ALBUM TITLE: Handel – Rodelinda
PERFORMER: Simone Kermes, Marijana Mijanovic´, Steve Davislim, Marie-Nicole Lemieux; Il Complesso Barocco/Alan Curtis
CATALOGUE NO: 477 5391
Praised by the music historian Charles Burney for its ‘capital and pleasing airs’, Rodelinda is one of the supreme operas of Handel’s Royal Academy heyday. The plot, centring on the unwavering devotion of Queen Rodelinda and her exiled husband Bertarido, is clear and credible; and, as Burney noted, it inspired Handel to a succession of glorious arias, above all for the heroine – perhaps the composer’s most searchingly drawn soprano role – for Bertarido and for the spiteful, tormented, ultimately remorseful usurper Grimoaldo.
Where Nicholas Kraemer’s 1998 Virgin recording gave us the original version of February 1725, Alan Curtis in his new recording adds a duet and a substitute aria Handel composed for a revival, and includes the rejected aria on a bonus track. Kraemer’s recording is polished and enjoyable. But this new set has the edge, for its greater dramatic urgency (tempos are often a notch quicker, the shaping of orchestral lines bolder and sharper), and the richer characterisation of its two leading roles.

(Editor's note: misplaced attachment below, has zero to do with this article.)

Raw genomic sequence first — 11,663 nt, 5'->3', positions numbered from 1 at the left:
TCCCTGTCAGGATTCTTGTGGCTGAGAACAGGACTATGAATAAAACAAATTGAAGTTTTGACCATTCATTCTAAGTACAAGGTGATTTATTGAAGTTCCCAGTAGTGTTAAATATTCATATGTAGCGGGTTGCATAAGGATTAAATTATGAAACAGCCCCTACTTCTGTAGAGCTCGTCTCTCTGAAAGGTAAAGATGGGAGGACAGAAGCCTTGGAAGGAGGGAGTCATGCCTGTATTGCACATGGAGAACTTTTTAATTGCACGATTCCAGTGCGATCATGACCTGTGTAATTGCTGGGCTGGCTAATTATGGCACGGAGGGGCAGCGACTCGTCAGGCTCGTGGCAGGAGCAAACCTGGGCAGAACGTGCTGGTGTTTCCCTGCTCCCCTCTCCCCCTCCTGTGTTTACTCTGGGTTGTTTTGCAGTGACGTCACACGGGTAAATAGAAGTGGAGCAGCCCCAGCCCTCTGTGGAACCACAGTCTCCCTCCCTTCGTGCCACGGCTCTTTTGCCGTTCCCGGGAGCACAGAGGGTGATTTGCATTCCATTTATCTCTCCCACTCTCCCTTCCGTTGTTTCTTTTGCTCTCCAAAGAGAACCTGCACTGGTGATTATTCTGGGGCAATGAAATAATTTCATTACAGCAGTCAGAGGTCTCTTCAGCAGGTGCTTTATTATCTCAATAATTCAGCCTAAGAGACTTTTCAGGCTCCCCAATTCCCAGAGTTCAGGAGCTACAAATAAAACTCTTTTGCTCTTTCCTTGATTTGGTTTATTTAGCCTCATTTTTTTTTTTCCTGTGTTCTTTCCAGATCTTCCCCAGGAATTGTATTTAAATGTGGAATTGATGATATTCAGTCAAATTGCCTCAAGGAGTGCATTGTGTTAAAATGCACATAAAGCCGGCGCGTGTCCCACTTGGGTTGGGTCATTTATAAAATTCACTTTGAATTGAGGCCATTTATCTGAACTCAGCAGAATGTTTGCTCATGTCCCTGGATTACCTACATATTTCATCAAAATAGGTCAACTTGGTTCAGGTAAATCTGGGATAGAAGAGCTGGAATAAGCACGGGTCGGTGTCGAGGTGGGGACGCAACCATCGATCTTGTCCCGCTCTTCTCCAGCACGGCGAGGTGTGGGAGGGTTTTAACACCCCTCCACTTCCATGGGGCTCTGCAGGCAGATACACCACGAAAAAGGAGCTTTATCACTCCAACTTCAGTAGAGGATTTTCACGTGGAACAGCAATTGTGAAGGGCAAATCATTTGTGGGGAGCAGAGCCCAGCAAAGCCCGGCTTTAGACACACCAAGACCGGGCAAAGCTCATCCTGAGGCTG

Sophie Daneman, for Kraemer, sings with exquisite purity. But Simone Kermes, with a rather fuller voice and more intense phrasing, brings more passion and tragic grandeur to Rodelinda’s music. Similarly, Daniel Taylor, on the Virgin set, sings smoothly and tastefully as Bertarido, whereas the strong, androgynous tones of Marijana Mijanovic make him a far more virile and positive figure. Steve Davislim, with his sappy, rounded tenor, is less venomous than Kraemer’s Adrian Thompson as Grimoaldo, but makes much of his final scene of anguish and resignation; and the other singers, including the fiery Sonia Prina as Bertarido’s sister Eduige, are at least a match for their Virgin rivals.
Those who already have the Kraemer recording need not rush to replace it. But for anyone without a Rodelinda, one of half-a-dozen must-have Handel operas, this new set is the one to go for. Richard Wigmore